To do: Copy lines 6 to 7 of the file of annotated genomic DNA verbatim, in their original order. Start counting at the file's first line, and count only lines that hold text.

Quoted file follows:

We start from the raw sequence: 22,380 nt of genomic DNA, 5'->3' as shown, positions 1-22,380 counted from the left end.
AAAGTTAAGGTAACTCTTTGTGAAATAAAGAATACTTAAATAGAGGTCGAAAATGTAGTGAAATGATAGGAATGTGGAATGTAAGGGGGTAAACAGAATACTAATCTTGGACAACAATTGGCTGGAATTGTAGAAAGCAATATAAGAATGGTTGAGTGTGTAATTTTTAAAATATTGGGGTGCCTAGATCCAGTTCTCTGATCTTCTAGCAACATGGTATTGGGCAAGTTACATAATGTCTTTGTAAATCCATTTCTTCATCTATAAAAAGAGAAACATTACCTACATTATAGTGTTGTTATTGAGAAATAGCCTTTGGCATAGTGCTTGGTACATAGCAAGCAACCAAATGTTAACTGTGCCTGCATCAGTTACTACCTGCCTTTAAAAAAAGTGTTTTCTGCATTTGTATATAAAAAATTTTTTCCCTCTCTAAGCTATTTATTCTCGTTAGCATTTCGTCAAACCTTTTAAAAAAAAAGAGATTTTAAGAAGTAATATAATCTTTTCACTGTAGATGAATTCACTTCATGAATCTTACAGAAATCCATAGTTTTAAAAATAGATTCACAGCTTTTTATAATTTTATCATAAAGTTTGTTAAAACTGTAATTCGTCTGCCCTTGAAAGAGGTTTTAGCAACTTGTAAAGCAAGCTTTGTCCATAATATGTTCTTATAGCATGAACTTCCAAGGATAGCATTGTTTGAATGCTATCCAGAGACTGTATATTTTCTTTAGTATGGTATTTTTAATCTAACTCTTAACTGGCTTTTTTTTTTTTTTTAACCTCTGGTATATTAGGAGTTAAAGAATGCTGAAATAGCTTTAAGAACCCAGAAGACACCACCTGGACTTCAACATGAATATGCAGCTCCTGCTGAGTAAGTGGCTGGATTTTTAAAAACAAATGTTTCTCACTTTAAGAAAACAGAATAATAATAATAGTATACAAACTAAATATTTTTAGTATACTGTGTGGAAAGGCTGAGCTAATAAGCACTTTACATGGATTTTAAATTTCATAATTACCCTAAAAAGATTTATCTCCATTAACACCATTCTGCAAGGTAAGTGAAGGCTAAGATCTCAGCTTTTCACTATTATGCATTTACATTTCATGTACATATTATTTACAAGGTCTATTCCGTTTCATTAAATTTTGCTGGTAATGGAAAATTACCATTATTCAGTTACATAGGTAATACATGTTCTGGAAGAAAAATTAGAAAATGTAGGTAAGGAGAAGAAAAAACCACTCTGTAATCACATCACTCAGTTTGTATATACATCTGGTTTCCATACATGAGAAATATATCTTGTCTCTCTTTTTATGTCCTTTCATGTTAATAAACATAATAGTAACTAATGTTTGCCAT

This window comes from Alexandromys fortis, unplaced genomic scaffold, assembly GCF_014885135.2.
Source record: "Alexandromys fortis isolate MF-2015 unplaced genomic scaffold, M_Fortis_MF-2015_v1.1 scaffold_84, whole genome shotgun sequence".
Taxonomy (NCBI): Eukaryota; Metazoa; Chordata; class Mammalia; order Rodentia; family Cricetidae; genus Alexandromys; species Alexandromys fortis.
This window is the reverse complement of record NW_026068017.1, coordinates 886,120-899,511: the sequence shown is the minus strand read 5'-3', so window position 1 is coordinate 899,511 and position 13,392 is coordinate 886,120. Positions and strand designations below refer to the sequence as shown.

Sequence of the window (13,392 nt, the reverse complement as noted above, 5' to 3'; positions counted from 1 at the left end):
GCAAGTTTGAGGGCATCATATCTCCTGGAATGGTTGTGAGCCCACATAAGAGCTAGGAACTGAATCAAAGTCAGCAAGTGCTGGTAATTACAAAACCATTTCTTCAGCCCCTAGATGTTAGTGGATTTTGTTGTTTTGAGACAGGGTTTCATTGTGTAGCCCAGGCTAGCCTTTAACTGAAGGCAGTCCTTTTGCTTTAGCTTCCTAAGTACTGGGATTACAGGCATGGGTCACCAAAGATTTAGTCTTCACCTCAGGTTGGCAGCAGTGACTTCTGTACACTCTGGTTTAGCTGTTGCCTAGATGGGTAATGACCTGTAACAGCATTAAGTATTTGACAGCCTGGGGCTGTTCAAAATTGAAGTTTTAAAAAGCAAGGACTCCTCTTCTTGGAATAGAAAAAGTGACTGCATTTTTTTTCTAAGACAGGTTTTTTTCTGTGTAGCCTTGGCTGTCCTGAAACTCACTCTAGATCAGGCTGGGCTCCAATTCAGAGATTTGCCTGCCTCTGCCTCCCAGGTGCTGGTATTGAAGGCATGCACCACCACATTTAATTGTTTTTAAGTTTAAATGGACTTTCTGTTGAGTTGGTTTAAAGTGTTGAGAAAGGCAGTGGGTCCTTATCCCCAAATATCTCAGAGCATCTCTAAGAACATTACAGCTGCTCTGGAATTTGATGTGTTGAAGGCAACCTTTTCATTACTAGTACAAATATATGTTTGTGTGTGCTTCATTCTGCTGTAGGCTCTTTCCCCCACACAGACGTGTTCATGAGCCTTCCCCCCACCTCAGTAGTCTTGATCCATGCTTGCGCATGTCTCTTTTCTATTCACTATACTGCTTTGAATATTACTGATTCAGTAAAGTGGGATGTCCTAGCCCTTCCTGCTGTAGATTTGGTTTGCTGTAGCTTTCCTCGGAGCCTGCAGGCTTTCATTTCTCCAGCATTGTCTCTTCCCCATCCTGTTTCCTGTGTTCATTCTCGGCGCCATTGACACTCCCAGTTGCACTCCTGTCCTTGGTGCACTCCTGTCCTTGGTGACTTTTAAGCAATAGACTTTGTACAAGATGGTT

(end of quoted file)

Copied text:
This window is the reverse complement of record NW_026068017.1, coordinates 886,120-899,511: the sequence shown is the minus strand read 5'-3', so window position 1 is coordinate 899,511 and position 13,392 is coordinate 886,120. Positions and strand designations below refer to the sequence as shown.

Sequence of the window (13,392 nt, the reverse complement as noted above, 5' to 3'; positions counted from 1 at the left end):